Where did people get the idea that being human is about being perfect, and since when did that notion ever get wrapped up with Christianity? It is destructive to the human spirit and to the human community to believe that we have to be something we are not in order to be loved by God and accepted by one another. Mortals, by definition, are limited and imperfect. Only God is perfect in action and infinite in being.

I am not saying that is an easy thing to accept the "clay jarness" of human existence, and I am certainly not saying that we will be ushered into the easy life when and if we do. In fact, the opposite is likely to happen. The constant challenges Paul faced in his ministry, teach us not to hope for ease. "We are afflicted in every way," he wrote, "but not crushed; perplexed, but not driven to despair, persecuted but not forsaken; struck down but not destroyed."

What all of this says to me is that we are going to make it, you and I. There is a big difference between being beleaguered, which we will be, and being done in, which we will not be, thanks to the grace of God. What this says to me is that if we are true in ourselves and to God, we will likely have a life that has its share of trouble, but our lives and their troubles will not get the best of us. According to Paul, this resilient strength is made available to us by the mysterious power unleashed on the world by Jesus' death, in the pouring out of his blood and in the breaking of his body. "His risen life is being made visible in our mortal flesh."

This is the mystery at the heart of the Christian religion, but it is the heart of the matter. Our conviction is that God is at work repairing the world through these means. It is the spiritual reality on which we stake our lives.

About us earthen vessels, I have observed a few things. No matter how many gifts and abilities we have, our knowledge and insight are limited to our time and place in history. We are all, every one of us, subject to selfish impulses, riddled with personal quirks, easily misled by delusions our own egos cook up, as well as by the opinion of others. Some of us think erroneously that we are less worthy than we actually are, and others of us are convinced that we are the cat's meow. In reality, there is something good about the worst of us, and there is something wrong with all of us. I love the definition of a saint I once read. "A saint is someone whose life has not been sufficiently researched." There is not a single living human being who is in such great shape that he or she does not need the grace of Christ to make him or her whole.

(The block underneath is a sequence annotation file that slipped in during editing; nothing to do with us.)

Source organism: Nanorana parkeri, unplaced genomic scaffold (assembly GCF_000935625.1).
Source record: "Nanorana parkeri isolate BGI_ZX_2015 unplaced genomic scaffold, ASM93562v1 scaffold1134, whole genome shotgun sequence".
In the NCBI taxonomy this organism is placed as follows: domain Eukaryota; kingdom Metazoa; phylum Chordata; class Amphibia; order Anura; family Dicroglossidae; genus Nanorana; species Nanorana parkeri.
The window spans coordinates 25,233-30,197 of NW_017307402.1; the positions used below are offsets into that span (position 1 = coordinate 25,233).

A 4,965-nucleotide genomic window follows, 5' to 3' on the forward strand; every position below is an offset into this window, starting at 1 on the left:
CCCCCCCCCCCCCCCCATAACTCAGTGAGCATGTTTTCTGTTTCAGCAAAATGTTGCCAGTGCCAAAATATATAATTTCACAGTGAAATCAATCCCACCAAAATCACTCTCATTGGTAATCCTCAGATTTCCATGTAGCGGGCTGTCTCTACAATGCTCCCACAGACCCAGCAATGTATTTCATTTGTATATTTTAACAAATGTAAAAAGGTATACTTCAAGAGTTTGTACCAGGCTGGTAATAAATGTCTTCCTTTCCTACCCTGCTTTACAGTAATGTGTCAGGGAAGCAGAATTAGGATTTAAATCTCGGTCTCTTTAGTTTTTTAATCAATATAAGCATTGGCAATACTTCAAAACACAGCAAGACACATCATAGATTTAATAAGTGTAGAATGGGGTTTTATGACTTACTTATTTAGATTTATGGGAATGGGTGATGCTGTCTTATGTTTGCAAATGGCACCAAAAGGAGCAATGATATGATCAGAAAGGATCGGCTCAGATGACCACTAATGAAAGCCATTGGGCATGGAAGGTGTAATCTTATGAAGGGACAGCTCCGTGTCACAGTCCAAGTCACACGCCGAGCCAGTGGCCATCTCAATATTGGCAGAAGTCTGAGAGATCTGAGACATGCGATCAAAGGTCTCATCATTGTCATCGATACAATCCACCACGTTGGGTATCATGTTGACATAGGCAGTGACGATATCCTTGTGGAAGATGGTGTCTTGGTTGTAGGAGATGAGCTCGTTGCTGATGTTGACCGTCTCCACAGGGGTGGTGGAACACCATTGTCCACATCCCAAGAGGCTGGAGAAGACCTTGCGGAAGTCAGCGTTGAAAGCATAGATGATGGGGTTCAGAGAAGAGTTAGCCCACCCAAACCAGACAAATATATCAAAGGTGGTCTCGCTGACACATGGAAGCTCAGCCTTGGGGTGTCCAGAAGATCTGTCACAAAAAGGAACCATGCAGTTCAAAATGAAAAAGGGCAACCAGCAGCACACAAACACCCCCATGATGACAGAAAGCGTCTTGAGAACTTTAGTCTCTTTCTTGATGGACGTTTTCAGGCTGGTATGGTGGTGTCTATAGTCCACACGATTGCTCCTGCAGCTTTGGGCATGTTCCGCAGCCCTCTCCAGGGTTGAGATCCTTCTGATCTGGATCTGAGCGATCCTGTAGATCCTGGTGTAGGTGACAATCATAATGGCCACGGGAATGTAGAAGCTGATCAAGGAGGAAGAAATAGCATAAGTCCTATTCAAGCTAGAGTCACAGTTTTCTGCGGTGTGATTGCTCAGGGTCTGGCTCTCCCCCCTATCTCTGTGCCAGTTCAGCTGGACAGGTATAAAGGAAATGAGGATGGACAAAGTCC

I am thinking today of someone who came as close as anyone I have known to being a saint in my own life. A saint not in the sense of perfection, but saint in the sense of being someone through whom I sometimes saw the light of the knowledge of the glory of God shine. She was my aunt, my mother's sister, who lived with us for a time when I was a child and who died a long time ago. She was short and stout. During the week, she wore sensible shoes. On Sunday she wore hats. I especially remember a navy blue straw with violets pinned to the brim with a pearl-tipped hat pin.

She was the Christian Educator at our church, and I loved to spend summer days hanging around with her and wandering the halls of the church on exploring expeditions. One Friday, I happened upon a little kitchen near the sanctuary where the elements for communion the following Sunday were already set up. I clearly remember thinking that it wouldn't hurt a thing if I ate just one little cube of bread from one of the trays, which I did. I was not satisfied with one piece of bread and wanted another, so I took another one and then another, and pretty soon, I had finished off most of the contents of the trays. That little feast, of course, made me thirsty, and so I drank a cup of grape juice and then another and so on and so forth until I heard the turn of the doorknob and beheld my aunt standing in the doorway. I looked at her, she looked at me. In that moment I realized that I lived in a world of "infinite possibilities." "I shouldn't have eaten all of this," I said.

"I know," she said. "Let's fix it all back the way it was." We did, and all the time we worked in silence, it was if there were some sort of clay jar over my head pouring out grace. Washing me clean. Helping me become a better human being.

Even today, when I see the bread broken and the cup poured out at church, I remember that there are gifts that are beyond words and that right here on earth. We are invited to participate in the "invisible drama" that is the life and death of Christ. The power behind that it all is God, who makes light to shine in the dark places and dares to place treasure in earthen vessels.

Almighty God, we look not to ourselves, but to our savior Jesus Christ, our only hope in life and in death, in his grace we live with thanksgiving.